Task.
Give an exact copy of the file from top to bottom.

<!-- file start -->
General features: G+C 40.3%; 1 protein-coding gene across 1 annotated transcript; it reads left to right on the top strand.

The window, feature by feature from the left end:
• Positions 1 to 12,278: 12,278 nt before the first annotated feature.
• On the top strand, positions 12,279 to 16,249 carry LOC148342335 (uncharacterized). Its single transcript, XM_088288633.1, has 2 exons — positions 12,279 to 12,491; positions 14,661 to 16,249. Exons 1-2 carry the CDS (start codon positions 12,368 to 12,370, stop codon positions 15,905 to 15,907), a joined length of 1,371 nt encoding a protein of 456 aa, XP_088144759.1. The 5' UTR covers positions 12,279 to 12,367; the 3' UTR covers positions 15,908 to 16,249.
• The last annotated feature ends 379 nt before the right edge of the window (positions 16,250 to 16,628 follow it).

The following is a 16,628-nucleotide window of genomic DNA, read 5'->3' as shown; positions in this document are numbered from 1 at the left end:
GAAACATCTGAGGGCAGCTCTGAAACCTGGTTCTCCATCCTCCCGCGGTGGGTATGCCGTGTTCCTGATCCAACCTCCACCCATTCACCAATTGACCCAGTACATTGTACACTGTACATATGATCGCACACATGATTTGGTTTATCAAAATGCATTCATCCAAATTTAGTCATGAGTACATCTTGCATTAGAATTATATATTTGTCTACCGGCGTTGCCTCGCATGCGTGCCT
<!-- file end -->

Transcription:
General features: G+C 40.3%; 1 protein-coding gene across 1 annotated transcript; it reads left to right on the top strand.

The window, feature by feature from the left end:
• Positions 1 to 12,278: 12,278 nt before the first annotated feature.
• On the top strand, positions 12,279 to 16,249 carry LOC148342335 (uncharacterized). Its single transcript, XM_088288633.1, has 2 exons — positions 12,279 to 12,491; positions 14,661 to 16,249. Exons 1-2 carry the CDS (start codon positions 12,368 to 12,370, stop codon positions 15,905 to 15,907), a joined length of 1,371 nt encoding a protein of 456 aa, XP_088144759.1. The 5' UTR covers positions 12,279 to 12,367; the 3' UTR covers positions 15,908 to 16,249.
• The last annotated feature ends 379 nt before the right edge of the window (positions 16,250 to 16,628 follow it).

The following is a 16,628-nucleotide window of genomic DNA, read 5'->3' as shown; positions in this document are numbered from 1 at the left end:
GAAACATCTGAGGGCAGCTCTGAAACCTGGTTCTCCATCCTCCCGCGGTGGGTATGCCGTGTTCCTGATCCAACCTCCACCCATTCACCAATTGACCCAGTACATTGTACACTGTACATATGATCGCACACATGATTTGGTTTATCAAAATGCATTCATCCAAATTTAGTCATGAGTACATCTTGCATTAGAATTATATATTTGTCTACCGGCGTTGCCTCGCATGCGTGCCT